I am considering installing a 2.3L Duratec in my Birkin 7 wide body (similar to a wide body Caterham 7), what are my options for this engine?
The 2.3L engine has now been discontinued by Ford and there are no longer any tuner engines available and the spare components to build a complete engine are virtually non existent. The 2.0L engine is still produced and the 2.5L is also effectively the replacement for the 2.3L. The 2.3 and 2.5 as you have said are taller than the 2.0L but identical in height. There are various changes that need to be done to the 2.3L and 2.5L engines before they can be installed. The 2.5L engine has been evolved again and requires a different intake, due to its enlarged ports. In our opinion the 2.5L requires a lot of work to produce good performance, since it is designed as an engine to go into a truck or similar and simply rely on torque and not bhp. So even if you were to take the standard engine and simply remove the unnecessary components and fit throttle bodies, it would still produce less performance than a 2.0L which is a higher state of tune.
We are currently developing components for the 2.5L engine coming from two directions. One developing a highly tuned version where we will be reducing the stroke, due to the fact the stroke on the 2.5L is so large that it limits the peak rpm. The other direction is to allow the 2.5L to produce some sensible bhp and are developing some upgraded rods and pistons which will increase the compression which is much needed in the standard engine and then some upgraded camshafts so the engine can truly produce the performance that you would expect from a 2.5L engine. But even on the standard engine with the components we are developing to make it surpass that of the 2.0L engine, will add quite a cost to the base engine.
My personal choice would be to use the 2.0L engine, as this requires no additional modifications and you can simply bolt components on and with a correct exhaust produce just over 200bhp. In a light car such a Birkin, it will make a very tractable smooth car and since the engine is in standard form unstressed.
I'm planning to build a de stroked Duratec HE 1600 engine and I have told you are the leading developer of Duratec engines. Have you done any of these 1600cc HE's? What kind of head should I go for? I'm aiming for 230+ bhp, although I've heard rumours there are 260bhp 1.6L engines out there, but as of now I'm not aiming that high. I'm hoping the STD valves can be retained but the head will most probably need some port work done. Please can drop me a line on what you think we can work out and what's the cost.
We have designed a 1800cc version based on the 2.0L Duratec engine. The difficulty with doing this is that the volume of each cylinder is obviously reduced, this dramatically affects the compression ratio and the further you reduce the capacity (e.g. 1600cc), the worse the problem becomes. We have been able to just about achieve the compression ratio we require in order to make an efficient engine using our existing 2.0L slipper pistons.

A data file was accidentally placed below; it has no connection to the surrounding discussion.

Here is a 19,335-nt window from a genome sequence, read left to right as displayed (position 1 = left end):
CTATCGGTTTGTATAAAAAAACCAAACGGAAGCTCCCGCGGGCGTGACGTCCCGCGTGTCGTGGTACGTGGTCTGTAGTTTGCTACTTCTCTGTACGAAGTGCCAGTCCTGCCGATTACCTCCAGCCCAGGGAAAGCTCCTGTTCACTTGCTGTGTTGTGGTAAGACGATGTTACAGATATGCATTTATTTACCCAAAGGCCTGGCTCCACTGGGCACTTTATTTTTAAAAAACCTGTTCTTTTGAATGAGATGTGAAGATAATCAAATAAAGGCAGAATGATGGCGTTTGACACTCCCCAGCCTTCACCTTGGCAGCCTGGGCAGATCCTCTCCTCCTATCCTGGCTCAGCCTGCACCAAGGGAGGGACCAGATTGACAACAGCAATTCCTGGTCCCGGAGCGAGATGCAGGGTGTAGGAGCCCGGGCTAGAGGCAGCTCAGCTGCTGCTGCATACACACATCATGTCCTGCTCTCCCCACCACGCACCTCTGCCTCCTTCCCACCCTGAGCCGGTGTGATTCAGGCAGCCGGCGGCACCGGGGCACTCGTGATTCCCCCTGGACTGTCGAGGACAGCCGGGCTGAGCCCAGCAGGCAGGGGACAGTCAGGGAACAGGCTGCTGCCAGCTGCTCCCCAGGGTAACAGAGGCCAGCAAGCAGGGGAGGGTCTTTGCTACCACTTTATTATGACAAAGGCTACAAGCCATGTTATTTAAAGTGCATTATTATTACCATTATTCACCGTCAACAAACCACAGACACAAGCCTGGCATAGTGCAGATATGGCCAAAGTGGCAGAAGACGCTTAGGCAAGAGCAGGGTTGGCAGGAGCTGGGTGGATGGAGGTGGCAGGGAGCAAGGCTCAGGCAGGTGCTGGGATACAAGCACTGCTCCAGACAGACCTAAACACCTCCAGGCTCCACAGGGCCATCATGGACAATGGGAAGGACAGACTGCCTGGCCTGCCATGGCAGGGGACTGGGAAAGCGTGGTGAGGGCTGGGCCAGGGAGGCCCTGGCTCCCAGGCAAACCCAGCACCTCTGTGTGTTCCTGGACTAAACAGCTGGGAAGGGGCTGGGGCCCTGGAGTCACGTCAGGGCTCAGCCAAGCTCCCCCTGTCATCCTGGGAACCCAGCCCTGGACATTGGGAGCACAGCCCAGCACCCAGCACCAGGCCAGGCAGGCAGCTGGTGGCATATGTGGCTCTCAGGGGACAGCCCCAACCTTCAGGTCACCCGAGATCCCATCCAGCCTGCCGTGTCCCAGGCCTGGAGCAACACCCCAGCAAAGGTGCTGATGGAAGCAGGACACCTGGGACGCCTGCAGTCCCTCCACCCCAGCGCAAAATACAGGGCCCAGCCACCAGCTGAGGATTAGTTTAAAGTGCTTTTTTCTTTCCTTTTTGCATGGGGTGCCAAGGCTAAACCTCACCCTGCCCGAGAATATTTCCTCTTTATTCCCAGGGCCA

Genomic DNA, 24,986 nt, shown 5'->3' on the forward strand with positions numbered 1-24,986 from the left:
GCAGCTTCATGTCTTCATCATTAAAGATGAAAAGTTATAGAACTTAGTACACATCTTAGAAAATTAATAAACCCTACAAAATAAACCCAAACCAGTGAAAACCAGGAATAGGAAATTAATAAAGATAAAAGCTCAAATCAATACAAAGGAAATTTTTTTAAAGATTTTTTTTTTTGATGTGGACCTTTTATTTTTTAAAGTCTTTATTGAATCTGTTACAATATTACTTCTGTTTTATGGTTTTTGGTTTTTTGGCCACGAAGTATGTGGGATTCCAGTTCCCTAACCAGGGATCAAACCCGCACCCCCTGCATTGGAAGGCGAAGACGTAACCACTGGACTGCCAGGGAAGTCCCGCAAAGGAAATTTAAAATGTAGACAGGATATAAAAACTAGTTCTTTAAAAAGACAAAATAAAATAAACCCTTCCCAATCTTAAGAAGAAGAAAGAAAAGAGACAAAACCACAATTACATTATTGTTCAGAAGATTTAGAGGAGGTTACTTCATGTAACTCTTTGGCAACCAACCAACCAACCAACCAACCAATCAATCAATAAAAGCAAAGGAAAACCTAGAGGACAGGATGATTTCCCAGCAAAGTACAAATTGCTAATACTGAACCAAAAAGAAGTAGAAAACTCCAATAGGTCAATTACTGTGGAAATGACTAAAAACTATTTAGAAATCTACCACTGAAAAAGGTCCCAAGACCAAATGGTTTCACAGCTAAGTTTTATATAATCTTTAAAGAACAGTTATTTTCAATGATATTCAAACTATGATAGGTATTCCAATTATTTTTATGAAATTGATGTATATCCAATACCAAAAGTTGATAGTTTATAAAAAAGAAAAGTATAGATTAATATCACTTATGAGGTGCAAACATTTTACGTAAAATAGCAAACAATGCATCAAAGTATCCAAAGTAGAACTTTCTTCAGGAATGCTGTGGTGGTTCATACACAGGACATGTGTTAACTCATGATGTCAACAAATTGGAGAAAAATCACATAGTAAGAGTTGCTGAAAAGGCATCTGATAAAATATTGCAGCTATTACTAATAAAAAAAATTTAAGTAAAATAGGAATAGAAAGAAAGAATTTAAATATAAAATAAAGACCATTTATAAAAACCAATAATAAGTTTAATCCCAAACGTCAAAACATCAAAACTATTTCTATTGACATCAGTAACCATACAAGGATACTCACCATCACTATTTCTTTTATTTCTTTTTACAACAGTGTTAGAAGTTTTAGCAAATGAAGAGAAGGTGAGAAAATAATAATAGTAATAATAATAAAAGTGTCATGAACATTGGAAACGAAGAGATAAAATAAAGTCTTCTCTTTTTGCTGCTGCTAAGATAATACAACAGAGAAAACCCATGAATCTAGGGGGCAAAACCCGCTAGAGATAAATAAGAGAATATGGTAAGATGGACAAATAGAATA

In order to develop a 1600cc engine, a custom piston would be required as well as a special con-rod and crankshaft. The advantage of running the 2.0L engine block and bore size gives you the ability to run as large a valve size as possible, you then end up with a very short stroke which means your engine will need to rev. Basically this means, the engine will rev much higher than the 2.0L engine, the stock valve is not strong enough to rev high enough and will fail, you will need a very special valve train assembly (as used on our high spec 2.0L Duratec engines) to cope with these revs, even if different cams are used. I would have to consider the valve size to decide which would be optimal, but there would be no point in just putting any piston in the engine to achieve a result, a proper slipper piston, which is careful designed along with matching con-rod and crankshaft to suit. If you do not design the rotating parts as a complete package, the engine simply will not work.
The budget required to do what you are looking to achieve would effectively be the same whether you are looking for 230bhp or 260bhp, even 230bhp would be difficult to achieve. If you do a simple equation based on the capacity of the 2.0L engine and its peak bhp, a 290bhp 2.0L is not a cheaper engine to begin with, so divide 290 by 2 and then multiply by 1.6, this gives you a very crude estimation of the bhp you can expect. There are other factors that come into play, but it will give you a good idea, so consider very carefully your budget before you start such a project as all the components we sell are producing in quantities to reduce costs and although some components are interchangeable, many parts will need to be custom made. Some items such as crankshafts and con-rods will potentially double in cost, where pistons would have to be made in batches of 3 engine sets.
Just one final point, we spend a vast amount of time designing, testing and developing all our products, we occasionally try new manufacturers who promise reduced costs and quantities and so far the results have always been disappointing, particularly on piston design and therefore at this level of performance we only use one manufacturer as we have seen performance losses of more than 30bhp just in the piston design.